and ain't I a woman: US 'aid' used to deny right to choose

May 15, 2002

and ain't I a woman?

and ain't I a woman: US 'aid' used to deny right to choose

What does the United States government have to do with deciding whether women in Nepal can access safe abortion services? Well, everything.

Even though the sovereign state of Nepal in March passed laws granting women the (limited) right to legal abortions, the political strings attached to the provision of US "aid" that funds many community health programs may render those rights useless.

Prior to Nepalese women gaining the right to legal abortion, it was not uncommon for women to be jailed for up to 20 years for having an abortion. In 1997, the proportion of women in Nepal's jails for reasons related to abortion was as high as 75%, according to figures from the Family Planning Association of Nepal (FPAN).

Thousands of women suffered even worse fates at the hands of unsafe, illegal abortion practitioners or at their own hands — on average six Nepalese women died per day due to complications from illegal abortions. This figure has contributed to Nepal having the fourth highest maternal mortality rate in the world.

The liberalisation of abortion laws in Nepal was a victory for women in a country where female literacy rates are only 12% and where the majority of women live in poverty. The laws are conditional, however. Abortion is only legal in the first trimester, in the case of rape or incest, or to protect a woman's health.

Nepal is a country with poor health and community resources, with many isolated rural communities. It has been driven further into poverty by the policies of the imperialist financial institutions. If Nepalese women are to take full advantage of their newly won rights, international assistance is urgently required to enable community health and family planning programs to be instituted.

In 1984, the US government introduced the "global gag rule" to erode the gains made by the international movement for abortion rights. This rule stipulated that community and health organisations receiving aid money from the US must not provide abortion services or even provide information on abortion.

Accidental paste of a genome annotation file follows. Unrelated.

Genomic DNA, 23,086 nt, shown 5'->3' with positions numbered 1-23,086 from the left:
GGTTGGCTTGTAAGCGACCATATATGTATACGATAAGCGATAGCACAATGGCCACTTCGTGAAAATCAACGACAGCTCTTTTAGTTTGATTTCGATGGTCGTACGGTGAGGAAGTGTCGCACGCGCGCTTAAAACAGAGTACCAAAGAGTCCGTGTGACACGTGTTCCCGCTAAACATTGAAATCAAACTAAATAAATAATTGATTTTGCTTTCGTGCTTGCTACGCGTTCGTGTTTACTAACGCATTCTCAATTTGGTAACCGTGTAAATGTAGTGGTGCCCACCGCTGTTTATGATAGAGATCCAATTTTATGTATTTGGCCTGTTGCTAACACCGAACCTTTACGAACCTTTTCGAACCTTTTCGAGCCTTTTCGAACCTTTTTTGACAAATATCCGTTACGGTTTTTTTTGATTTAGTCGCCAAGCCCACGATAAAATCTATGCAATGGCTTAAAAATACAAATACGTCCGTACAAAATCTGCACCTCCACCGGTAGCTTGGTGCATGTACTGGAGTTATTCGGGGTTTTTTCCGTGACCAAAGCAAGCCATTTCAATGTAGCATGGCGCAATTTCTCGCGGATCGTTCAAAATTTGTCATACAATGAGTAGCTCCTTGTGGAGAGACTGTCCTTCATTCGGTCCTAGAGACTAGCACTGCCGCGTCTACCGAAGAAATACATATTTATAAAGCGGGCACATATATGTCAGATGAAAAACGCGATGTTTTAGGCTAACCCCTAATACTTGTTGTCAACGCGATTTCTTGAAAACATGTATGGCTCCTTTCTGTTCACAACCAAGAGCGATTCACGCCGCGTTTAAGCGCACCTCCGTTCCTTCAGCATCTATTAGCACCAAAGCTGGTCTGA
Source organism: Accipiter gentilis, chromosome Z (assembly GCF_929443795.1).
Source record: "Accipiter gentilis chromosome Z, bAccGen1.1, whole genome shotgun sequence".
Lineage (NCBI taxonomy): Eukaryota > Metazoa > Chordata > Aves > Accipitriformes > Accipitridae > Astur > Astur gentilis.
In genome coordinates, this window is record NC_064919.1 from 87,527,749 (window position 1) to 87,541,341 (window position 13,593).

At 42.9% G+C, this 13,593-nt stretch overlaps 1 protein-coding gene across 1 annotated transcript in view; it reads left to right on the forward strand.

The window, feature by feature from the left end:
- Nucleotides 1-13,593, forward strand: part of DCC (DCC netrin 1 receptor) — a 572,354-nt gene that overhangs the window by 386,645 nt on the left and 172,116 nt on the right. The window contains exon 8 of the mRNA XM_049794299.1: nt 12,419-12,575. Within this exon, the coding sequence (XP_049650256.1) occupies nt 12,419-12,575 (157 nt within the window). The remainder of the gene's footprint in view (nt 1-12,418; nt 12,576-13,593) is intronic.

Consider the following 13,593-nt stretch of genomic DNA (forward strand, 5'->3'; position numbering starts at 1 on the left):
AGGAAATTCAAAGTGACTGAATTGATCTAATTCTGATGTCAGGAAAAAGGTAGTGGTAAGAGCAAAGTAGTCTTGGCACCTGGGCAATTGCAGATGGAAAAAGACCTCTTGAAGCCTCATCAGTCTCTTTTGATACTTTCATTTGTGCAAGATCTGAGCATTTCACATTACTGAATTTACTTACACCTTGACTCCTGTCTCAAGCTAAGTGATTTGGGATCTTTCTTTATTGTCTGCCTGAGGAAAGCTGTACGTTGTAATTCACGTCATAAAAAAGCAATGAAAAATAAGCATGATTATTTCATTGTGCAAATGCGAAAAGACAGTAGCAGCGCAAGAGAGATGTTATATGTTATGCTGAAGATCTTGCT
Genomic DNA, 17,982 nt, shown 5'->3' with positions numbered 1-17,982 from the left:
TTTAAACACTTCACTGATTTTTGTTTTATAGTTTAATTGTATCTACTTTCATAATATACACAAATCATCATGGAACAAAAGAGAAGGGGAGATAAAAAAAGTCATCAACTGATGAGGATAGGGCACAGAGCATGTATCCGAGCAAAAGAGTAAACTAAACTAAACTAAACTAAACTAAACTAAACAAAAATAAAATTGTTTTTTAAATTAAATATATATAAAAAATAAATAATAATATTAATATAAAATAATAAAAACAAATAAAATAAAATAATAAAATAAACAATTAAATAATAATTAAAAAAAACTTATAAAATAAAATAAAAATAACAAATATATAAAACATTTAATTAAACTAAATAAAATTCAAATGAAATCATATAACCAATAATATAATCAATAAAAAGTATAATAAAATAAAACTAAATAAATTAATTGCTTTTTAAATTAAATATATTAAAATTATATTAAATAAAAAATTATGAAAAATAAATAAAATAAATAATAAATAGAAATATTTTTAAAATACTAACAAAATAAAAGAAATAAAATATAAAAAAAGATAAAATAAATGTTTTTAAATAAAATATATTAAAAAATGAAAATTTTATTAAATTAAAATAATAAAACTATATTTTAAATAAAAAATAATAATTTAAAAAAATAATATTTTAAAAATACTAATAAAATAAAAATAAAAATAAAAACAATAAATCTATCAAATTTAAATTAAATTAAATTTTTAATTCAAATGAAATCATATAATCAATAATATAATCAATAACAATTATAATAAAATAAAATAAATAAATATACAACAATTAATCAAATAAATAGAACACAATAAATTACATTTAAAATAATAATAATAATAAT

Politically, it attempted to silence the campaign for abortion rights in Third World countries by placing funding conditions on the right of these organisations to even lobby for anti-abortion laws to be


When Bill Clinton became president in 1992, one of his administration's its first acts was to rescind the gag rule. However, by November 1999, according to the Planned Parenthood Federation of America, Clinton had capitulated to pressure from the religious right and the global gag rule become law (instead of just an administrative policy).

While the law was passed with the condition that the president could waive the gag rule restrictions (which Clinton did), it paved the way for future governments to strengthen restrictions to a far greater degree than the original 1984 policy. US President George Bush reinstated the global gag rule in January 2001.

This has left many organisations in the Third World in the impossible position of either kow-towing to the political conditions imposed by US aid — at the expense of the lives of thousands of women — or refusing to accept US aid money and relying on funding from other sources.

In Nepal, the FPAN and the Centre for Research on Environmental Health and Population Activities have both refused US funds in order to support the liberalisation of the abortion laws. FPAN's director, Dr Nirmal Bista, told the <> web site that the organisation lost $US250,000 because of its stand.

The right to choose when and if to have children is a fundamental human right for women across the globe. Why should this right be denied to women in poor countries already ravaged by the policies of the world's major imperialist power?

All supporters of a woman's right to choose abortion must act to oppose the use of the global gag rule by Washington. This issue is another example of the connection between the struggles against neo-liberal globalisation and the struggle for women's rights.


[The author is a member of the Democratic Socialist Party.]

From Green Left Weekly, May 15, 2002.
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